So quite some time ago I spun a two-ply yarn—one ply of alpaca and one ply of angora. I had planned to knit a white angora/alpaca sweater with a multi-colored band of a Fair Isle pattern and stripes. It's a really attractive casual sweater. Unfortunately, I did not have enough of the white yarn to complete the project, and it will be a while before any of our REWs are ready to be plucked again. Ugh. So I decided to substitute black for the white. It would still be really pretty. I made plenty of black yarn. All that remained was to dye a multi-colored skein for the contrast.
I had read about using Kool-Aid to dye and had seen pictures of the results online. Kool-Aid would make the vibrant colors I desired, without me having to spend a lot of money buying dyes in colors that I probably wouldn't use a lot. I followed the directions on the website listed below.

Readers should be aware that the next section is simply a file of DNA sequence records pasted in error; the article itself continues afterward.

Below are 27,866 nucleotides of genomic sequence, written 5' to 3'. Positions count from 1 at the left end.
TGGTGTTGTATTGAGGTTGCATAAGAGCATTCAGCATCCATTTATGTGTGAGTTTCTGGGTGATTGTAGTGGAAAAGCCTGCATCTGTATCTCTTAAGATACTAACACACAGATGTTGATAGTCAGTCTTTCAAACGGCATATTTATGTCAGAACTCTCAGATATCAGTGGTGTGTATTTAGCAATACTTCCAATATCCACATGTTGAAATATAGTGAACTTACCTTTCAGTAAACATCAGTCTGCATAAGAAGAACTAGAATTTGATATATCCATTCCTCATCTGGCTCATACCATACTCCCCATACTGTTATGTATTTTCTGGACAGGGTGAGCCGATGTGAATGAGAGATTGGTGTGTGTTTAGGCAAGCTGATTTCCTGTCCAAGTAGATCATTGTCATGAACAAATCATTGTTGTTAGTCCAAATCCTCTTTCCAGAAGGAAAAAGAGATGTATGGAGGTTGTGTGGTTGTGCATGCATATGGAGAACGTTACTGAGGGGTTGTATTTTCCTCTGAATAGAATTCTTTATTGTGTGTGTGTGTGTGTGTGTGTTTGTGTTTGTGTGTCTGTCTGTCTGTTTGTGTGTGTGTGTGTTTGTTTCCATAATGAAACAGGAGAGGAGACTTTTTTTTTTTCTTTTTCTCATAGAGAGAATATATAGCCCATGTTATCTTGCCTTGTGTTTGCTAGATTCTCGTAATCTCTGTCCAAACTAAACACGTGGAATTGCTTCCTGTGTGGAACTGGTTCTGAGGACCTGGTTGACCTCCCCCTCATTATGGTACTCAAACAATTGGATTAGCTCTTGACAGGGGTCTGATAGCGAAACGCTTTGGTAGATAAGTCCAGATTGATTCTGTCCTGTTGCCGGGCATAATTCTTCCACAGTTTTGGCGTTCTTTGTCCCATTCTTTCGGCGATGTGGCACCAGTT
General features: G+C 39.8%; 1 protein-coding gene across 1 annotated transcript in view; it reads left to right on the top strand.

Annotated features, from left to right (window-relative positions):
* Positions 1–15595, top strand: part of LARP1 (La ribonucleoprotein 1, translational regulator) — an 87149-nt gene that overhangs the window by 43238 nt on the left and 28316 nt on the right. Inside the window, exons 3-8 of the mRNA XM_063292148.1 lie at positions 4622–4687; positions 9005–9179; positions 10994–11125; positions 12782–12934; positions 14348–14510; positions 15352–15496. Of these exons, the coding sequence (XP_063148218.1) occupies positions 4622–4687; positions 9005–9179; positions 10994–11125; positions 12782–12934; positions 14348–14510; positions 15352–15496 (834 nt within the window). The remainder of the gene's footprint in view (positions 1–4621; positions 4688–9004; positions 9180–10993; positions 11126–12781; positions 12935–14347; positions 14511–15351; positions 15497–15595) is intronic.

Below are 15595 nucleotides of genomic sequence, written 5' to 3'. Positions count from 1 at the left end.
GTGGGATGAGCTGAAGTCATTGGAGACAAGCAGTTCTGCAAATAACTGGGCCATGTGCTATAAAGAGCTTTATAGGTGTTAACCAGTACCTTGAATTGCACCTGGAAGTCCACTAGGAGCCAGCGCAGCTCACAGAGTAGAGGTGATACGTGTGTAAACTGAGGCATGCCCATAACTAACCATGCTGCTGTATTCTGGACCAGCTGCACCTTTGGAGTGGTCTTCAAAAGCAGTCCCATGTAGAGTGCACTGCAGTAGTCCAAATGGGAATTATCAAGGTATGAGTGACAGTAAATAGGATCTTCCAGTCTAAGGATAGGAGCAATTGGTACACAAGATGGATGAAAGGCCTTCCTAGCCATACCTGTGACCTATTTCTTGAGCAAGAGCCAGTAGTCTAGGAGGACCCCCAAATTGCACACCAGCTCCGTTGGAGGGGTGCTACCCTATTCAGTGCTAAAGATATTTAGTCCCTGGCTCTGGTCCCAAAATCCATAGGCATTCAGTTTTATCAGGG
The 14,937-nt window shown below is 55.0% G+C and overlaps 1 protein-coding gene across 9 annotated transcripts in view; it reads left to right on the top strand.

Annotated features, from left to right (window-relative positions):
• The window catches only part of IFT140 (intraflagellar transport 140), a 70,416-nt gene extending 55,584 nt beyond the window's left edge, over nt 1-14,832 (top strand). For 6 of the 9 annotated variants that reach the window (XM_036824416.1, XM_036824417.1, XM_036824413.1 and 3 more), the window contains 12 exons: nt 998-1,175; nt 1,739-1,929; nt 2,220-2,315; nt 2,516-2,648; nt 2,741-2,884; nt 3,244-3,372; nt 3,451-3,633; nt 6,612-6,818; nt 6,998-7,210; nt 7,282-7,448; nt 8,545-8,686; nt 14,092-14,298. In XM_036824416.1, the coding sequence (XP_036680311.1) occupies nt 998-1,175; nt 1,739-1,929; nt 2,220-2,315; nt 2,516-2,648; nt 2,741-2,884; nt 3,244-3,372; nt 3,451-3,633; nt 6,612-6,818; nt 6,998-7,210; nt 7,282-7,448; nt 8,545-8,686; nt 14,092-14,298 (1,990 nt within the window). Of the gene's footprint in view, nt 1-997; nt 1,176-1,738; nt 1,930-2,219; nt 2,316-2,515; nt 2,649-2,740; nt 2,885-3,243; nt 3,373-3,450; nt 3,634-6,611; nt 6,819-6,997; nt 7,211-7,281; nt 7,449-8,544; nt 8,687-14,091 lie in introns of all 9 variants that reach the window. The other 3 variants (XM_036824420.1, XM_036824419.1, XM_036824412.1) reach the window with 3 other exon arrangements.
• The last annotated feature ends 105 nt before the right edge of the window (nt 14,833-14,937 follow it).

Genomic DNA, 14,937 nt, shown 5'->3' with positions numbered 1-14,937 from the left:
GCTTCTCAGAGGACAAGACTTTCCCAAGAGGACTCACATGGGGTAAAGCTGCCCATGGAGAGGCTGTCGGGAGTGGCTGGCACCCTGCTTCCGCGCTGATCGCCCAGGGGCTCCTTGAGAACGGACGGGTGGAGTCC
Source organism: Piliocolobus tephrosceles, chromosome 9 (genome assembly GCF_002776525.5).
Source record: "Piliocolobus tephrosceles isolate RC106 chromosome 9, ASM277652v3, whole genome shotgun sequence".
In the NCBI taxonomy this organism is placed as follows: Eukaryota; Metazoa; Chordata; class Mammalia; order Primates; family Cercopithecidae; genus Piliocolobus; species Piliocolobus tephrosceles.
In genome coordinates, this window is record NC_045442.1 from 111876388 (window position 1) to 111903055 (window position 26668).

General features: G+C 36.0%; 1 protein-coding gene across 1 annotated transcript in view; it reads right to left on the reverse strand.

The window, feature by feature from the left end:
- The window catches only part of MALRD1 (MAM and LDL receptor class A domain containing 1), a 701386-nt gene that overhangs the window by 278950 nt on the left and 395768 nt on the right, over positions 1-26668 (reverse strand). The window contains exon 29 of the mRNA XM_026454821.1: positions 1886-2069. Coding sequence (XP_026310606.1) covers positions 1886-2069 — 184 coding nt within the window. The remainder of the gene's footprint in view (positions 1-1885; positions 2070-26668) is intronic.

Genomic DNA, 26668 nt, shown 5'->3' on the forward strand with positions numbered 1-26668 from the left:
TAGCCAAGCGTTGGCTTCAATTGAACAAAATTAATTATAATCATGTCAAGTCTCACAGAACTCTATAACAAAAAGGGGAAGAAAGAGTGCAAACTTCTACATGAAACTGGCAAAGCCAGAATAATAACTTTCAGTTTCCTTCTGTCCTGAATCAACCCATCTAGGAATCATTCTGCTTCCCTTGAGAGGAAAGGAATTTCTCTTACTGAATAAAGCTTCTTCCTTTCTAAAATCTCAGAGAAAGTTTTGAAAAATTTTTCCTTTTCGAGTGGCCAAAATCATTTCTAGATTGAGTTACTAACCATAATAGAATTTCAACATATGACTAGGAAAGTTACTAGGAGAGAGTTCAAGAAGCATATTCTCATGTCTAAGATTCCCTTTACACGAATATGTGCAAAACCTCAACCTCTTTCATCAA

In case you are wondering about the process without clicking over to it right now, I'll sum it up for you: dissolve the Kool-Aid in a cup or so of water. Put it in the microwave for a few minutes (time depends on the size of the project and the color you are striving for). Rinse. Dry. Done. It is super simple. And it is by far the best smelling yarn.
I have only dyed this one little skein of yarn using Kool-Aid, so I don't have a lot of experience to relate. But this much I can tell: Sarah at dyeyouryarn.com was absolutely right about lemonade Kool-Aid. It's too pale. I added some liquid paste baker's food coloring to deepen the color. And the kiwi-strawberry color needed a second packet to produce a deeper color.
To make this particular skein, I used Lemon-Lime (green), Lemonade (and yellow food coloring), Orange, and Kiwi-Strawberry. I dissolved each packet in about a cup of water in a cereal bowl. I then arranged the four bowls of dye in a circle in the microwave. I microwaved for two minutes, let cool for ten minutes, and repeated the cycle two more times (so a total of three nuking sessions--36 minutes in all). Then I rinsed and hung it on the clothes line to dry.